NMA: Nonprescription Medicines Academy

Milk Thistle Shows No Benefit for Treatment-Resistant Chronic HCV Infection

August 29th, 2012

In a double-blind, placebo-controlled trial conducted at four U.S. medical centers, the botanical product silymarin—an extract of milk thistle—did not significantly reduce serum alanine aminotransferase (ALT) levels more than placebo in participants with chronic hepatitis C virus (HCV) infection that had been treated unsuccessfully with interferon-based therapy.

The trial included 154 patients with serum ALT levels ≥65 U/L at baseline. Participants were randomly assigned to one of three groups:

  • Silymarin 420 mg three times per day.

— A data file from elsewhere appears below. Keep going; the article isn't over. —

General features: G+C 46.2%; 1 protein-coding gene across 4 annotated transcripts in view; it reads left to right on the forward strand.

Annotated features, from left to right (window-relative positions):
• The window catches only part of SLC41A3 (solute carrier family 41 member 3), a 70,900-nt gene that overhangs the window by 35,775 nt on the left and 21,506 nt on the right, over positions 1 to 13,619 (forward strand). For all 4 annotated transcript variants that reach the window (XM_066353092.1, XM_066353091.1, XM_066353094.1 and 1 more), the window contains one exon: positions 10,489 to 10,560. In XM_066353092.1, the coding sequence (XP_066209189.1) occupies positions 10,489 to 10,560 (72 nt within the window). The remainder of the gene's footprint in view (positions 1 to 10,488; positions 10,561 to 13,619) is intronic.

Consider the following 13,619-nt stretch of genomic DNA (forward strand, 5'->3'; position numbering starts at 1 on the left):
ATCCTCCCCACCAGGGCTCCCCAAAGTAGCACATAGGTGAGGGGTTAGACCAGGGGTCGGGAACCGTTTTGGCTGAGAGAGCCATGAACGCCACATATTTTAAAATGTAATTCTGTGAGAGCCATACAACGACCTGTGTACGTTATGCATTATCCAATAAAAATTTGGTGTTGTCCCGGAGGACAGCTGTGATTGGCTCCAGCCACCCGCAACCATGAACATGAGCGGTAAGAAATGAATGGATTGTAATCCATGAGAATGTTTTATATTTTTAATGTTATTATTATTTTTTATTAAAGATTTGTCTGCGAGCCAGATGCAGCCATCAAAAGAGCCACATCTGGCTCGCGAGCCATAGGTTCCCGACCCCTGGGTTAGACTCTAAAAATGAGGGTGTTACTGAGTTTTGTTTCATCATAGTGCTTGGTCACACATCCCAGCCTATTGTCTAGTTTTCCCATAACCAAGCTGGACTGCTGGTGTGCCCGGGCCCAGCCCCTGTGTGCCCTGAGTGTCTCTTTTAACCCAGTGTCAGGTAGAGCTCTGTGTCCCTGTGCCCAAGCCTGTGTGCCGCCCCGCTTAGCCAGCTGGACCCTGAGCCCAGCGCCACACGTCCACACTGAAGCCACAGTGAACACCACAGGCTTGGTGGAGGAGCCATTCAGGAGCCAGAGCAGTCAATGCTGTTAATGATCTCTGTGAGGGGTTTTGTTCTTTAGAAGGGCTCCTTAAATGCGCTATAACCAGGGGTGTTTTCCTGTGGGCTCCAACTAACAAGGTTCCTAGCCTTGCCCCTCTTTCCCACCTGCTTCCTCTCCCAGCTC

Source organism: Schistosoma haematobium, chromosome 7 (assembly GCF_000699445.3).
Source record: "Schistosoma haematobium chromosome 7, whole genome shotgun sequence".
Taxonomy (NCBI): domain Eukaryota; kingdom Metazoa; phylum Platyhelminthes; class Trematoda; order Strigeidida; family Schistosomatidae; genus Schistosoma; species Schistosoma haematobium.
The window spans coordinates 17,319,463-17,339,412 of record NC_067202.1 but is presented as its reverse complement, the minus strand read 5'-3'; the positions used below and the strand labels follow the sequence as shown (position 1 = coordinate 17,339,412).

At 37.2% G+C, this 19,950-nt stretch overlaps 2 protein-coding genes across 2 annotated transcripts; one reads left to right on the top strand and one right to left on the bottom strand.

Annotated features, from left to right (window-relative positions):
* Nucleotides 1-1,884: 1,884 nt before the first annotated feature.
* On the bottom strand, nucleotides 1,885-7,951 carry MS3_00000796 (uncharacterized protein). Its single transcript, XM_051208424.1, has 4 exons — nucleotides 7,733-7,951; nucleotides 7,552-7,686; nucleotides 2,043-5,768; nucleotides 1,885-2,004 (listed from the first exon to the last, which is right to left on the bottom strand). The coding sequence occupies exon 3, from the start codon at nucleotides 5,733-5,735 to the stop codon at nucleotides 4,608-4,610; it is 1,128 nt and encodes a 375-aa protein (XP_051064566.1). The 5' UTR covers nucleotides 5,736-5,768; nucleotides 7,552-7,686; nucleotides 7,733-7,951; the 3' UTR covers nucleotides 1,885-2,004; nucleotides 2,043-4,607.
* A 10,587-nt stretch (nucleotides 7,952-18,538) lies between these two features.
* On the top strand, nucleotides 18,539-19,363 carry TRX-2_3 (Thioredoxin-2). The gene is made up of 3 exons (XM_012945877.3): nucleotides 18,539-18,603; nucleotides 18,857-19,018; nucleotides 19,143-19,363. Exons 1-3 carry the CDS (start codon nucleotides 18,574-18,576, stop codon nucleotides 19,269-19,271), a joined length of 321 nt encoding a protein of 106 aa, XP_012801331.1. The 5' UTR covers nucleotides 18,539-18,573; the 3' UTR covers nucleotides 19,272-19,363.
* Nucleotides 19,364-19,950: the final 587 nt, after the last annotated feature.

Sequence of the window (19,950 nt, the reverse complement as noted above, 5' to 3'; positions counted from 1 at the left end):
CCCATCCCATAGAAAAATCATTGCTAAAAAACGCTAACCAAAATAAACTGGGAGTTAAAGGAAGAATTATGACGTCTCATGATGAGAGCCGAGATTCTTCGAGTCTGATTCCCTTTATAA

• Silymarin 700 mg three times per day.
  • Matching placebo administered three times per day.
  • Treatment continued for a total of 24 weeks. The primary outcome measure was serum ALT level within the normal range (≤45 U/L), or <65 U/L if that level represented a 50% decrease from baseline values.

Only two participants in each study group met the primary outcome measure after 24 weeks of treatment (P ≥0.99). The corresponding percentages were 4.0% (95% CI, 0.5%–13.7%) for silymarin 420 mg, 3.8% (95% CI, 0.5%–13.2%) for silymarin 700 mg, and 3.8% (95% CI, 0.5%–13.2%) for placebo. The mean decline in serum ALT activity at the end of treatment did not differ significantly across the three study groups (P = 0.75).

JAMA. 2012;308:274-82.